Friday, October 30, 2009

Motor Traders Association

Motor Traders Association building
This building at 43-51 Brisbane Street, Surry Hills, was the former 20th Century Fox Film Corporation Building and reflected the growing importance of cinema for mass entertainment and information in the 1930s. It was designed in 1939 by T W Hodgson & Sons and was constructed by Robert Wall & Sons for the Fox Film Corporation.

The choice of this site records the importance of this area of the city as an early focus for the film industry. It is representative of the functionalist tradition, stripped down to the essentials of form and materials, which emerged as a powerful influence in architectural practice in the 1930s. Interest is added by the Art Deco elaboration of the entry. It is significant as an example of the use of glazed terracotta tiles in low scale building.

The significance of the building is enhanced by its proximity to other extant film industry related buildings such as the Paramount Studios building next door and the Hollywood Hotel.

Detail at rear of the building

Rear detail of MTA House

Source Sydney Heritage Listings




More Art Deco information can be found on the DecoWorks Pty Ltd website.

Thursday, October 29, 2009

Sydney Water Building

Sydney Water Building
The Sydney Water building at 339-341 Pitt Street in the Sydney CBD was built by Howie Moffat & Co to a design by Budden and Mackey in 1939.

The building exhibits elaborate use of various coloured granite and marble finishes. Architectural terracotta tiles and bands of bronze and copper elements plus the associated bronze windows and curved fenestration to the corner make this building one of the most exquisite examples of the Art Deco style and detail in Sydney, if not Australia.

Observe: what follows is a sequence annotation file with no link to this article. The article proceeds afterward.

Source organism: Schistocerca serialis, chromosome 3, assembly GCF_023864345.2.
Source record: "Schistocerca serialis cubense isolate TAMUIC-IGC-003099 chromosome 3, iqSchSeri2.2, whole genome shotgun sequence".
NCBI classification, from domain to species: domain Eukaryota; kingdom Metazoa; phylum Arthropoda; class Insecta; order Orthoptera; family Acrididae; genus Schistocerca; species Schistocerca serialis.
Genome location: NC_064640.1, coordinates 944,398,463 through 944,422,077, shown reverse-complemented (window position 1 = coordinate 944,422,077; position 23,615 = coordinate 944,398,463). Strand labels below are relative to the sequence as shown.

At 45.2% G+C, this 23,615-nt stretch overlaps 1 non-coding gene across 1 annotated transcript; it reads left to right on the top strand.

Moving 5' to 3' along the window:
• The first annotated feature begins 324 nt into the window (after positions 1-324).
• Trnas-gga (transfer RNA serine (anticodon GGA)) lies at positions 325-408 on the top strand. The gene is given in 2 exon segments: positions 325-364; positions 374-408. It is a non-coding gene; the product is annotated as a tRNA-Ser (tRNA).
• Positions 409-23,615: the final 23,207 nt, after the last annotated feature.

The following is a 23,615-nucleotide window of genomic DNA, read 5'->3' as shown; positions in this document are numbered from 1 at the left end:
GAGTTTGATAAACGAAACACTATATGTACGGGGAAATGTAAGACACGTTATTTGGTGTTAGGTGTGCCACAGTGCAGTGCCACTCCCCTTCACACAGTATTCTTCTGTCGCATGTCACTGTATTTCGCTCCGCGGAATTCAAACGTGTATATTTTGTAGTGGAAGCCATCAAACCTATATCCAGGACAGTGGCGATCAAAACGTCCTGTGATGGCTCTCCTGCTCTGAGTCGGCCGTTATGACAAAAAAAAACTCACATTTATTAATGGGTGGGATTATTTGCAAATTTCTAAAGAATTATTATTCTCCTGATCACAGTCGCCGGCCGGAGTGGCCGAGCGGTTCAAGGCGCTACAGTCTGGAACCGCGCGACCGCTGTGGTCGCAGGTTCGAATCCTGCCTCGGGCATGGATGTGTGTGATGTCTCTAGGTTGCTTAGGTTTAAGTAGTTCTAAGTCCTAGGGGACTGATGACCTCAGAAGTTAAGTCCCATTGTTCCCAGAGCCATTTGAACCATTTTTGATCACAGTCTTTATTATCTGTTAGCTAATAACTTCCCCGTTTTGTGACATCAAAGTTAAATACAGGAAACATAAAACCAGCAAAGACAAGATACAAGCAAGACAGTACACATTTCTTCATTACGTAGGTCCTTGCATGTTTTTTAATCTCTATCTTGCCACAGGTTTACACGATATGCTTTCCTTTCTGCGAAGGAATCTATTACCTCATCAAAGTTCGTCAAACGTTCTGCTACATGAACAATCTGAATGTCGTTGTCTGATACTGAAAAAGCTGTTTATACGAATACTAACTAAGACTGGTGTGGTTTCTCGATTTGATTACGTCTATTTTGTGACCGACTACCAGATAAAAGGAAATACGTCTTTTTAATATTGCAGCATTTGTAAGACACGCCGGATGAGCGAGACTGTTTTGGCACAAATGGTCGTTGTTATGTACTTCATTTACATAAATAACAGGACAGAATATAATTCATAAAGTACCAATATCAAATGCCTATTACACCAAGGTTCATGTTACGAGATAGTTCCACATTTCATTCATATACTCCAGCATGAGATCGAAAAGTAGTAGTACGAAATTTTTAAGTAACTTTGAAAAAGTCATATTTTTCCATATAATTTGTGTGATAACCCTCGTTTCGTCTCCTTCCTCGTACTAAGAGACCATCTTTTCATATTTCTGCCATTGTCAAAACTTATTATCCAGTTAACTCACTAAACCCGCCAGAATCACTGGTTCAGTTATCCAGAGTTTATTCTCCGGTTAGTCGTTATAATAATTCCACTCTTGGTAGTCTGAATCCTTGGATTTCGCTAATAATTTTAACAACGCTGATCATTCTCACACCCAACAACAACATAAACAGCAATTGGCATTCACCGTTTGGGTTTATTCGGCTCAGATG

Bas relief panels, sculpted by Stanley Hammond, are strategically placed above the entrance in Pitt Street which depict the water industry and its progression of technology.

Detail of the facade

Metro Water facade detail

Relief sculpture detail

Relief sculpture detail

More facade detail

More facade detail on Metro Water building

Source Sydney Heritage Listings




More Art Deco information can be found on the DecoWorks Pty Ltd website.

MLC Building

MLC building
The Mutual Life & Citizens building located at 38-46 Martin Place in the Sydney CBD is now known as the Henry David York building. It was also known as the Minter Ellison building.

The Mutual Life & Citizens building is aesthetically significant as one of the best interwar commercial office buildings in Sydney. It is also the best example in Australia of the exterior use of Egyptian-derived motifs in such buildings.

The building was designed by Bates Smart & McCutcheon and built from 1936 - 1938.


MLC tower detail

MLC tower detail

Main entrance

MLC building main entrance

Foyer area

MLC foyer

Foyer cornice detail

MLC foyer cornice detail

Source Sydney Heritage Listings




More Art Deco information can be found on the DecoWorks Pty Ltd website.

Wednesday, October 28, 2009

Ateco Manufacturing Facility

Ateco Manufacturing Facility
The Ateco Manufacturing Facility is located at 634-726 Princes Highway in Tempe. The property consists of two lots that belonged to a widow from 1926 to 1940. THey were then purchased by the Perpetual Trustee Company who owned them until 1947.

New owners WD & HO Wills sold in 1954 to Penfolds Wines. Dalwood Vineyards then had them from 1956 to 1986. Penfold Management Services Pty Limited owned the Lots until 1994.

From 1995 to 2007 it belonged to Ateco Automotive Pty Limited and the current owner is Valad Commercial Management Limited.

The clock tower

Ateco clock tower

Source - Coffey Environmental Assesment




More Art Deco information can be found on the DecoWorks Pty Ltd website.

Tea Gardens Hotel

Tea Gardens Hotel
The Tea Gardens Hotel is located at 2-4 Bronte Road, Bondi Junction. The original licence for a hotel on this site was issued in 1854. It was known as the Waverley Tea Gardens and was popular destination with day visitors when the trams first arrived in 1881.

The site was subdivided in 1874 and a second storey added. The building was remodelled in about 1940 to reflect the Art Deco style popular at the time.